Zizheng Yu has worked for the Country Garden Real Estate in China as a Senior Brand Manager; as a Journalist in Chinese Southern Daily in Foshan, and UK Chinese Journal in London; as a Research Associate in China Current Network. Now, Zizheng Yu is a PhD Candidate at Cardiff University, JOMEC. Zizheng is the vice-president of UK-China Media and Cultural Studies Association (UCMeCSA), and also a member of IAMCR through the institutional membership of Cardiff University.
MA (full-time 2014-2015): Journalism Media and Communication Studies - Cardiff University
BA (full-time 2010-2014): International Journalism - Hong Kong Baptist University
My research interests mainly focus on short-video-based (SVB) social media, consumer activism/political consumerism, media practices, video activism, social movements, digital activism, and cultural semiotics studies.
An Empirical Research on Consumer Video Activism and the Emergence of the Consumer Sphere in China
Short-video-based social media platforms are becoming a common tool for an increasing number of consumers to safeguard their legitimate interests in China. In July 2018, an increasing number of homebuyers in Chengdu, China uploaded short videos of their offline protests against various housing quality problems of their new-buying houses onto the short video platforms. The clips spread out instantly and attracted massive attention of the public and the media. They successfully urged the Chengdu housing administration to establish a mutual communication platform to solve the problems between homebuyers and real estate companies. Similarly, In April 2019, a Female consumer sat on the hood of a Mercedes car in a dealership in Xi’an and protested against the engine oil leakage problem of her Mercedes car. The video of her tearful protest went viral on multiple short video platforms, received much attention from different parties, and finally got fair reimbursement.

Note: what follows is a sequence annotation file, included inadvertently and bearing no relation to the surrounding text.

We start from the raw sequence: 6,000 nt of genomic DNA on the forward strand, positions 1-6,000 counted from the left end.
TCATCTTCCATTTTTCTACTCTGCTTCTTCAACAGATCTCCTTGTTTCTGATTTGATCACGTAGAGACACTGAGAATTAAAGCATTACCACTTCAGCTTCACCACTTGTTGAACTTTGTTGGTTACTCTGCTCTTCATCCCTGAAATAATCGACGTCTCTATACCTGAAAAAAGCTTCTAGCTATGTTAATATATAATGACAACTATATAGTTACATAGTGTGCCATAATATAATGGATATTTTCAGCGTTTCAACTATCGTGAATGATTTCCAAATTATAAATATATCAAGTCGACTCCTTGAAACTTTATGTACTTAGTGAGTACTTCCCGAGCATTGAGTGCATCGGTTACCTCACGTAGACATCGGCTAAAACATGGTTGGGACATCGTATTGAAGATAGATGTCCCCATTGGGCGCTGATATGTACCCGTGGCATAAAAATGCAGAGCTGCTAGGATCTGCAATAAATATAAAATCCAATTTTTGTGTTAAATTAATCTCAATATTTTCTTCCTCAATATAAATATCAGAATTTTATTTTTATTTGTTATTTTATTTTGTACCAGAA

By interviewing 62 interviewees in four groups, and analysing four latest “short video activism” cases that represent how short video platforms are deployed by consumers to make appeals, I argue that the “consumer video activism” practices of consumers work in China, Chinese consumers can effectively use short videos to share injustices they encountered with the general public and the mass media, then urge the government to amend their regulations on a specific area, and demand the company to correct their faults. Moreover, the short video platforms and Chinese consumers are co-constructing a “consumer sphere” model within the “cross-platform short video circle” in today’s Chinese society.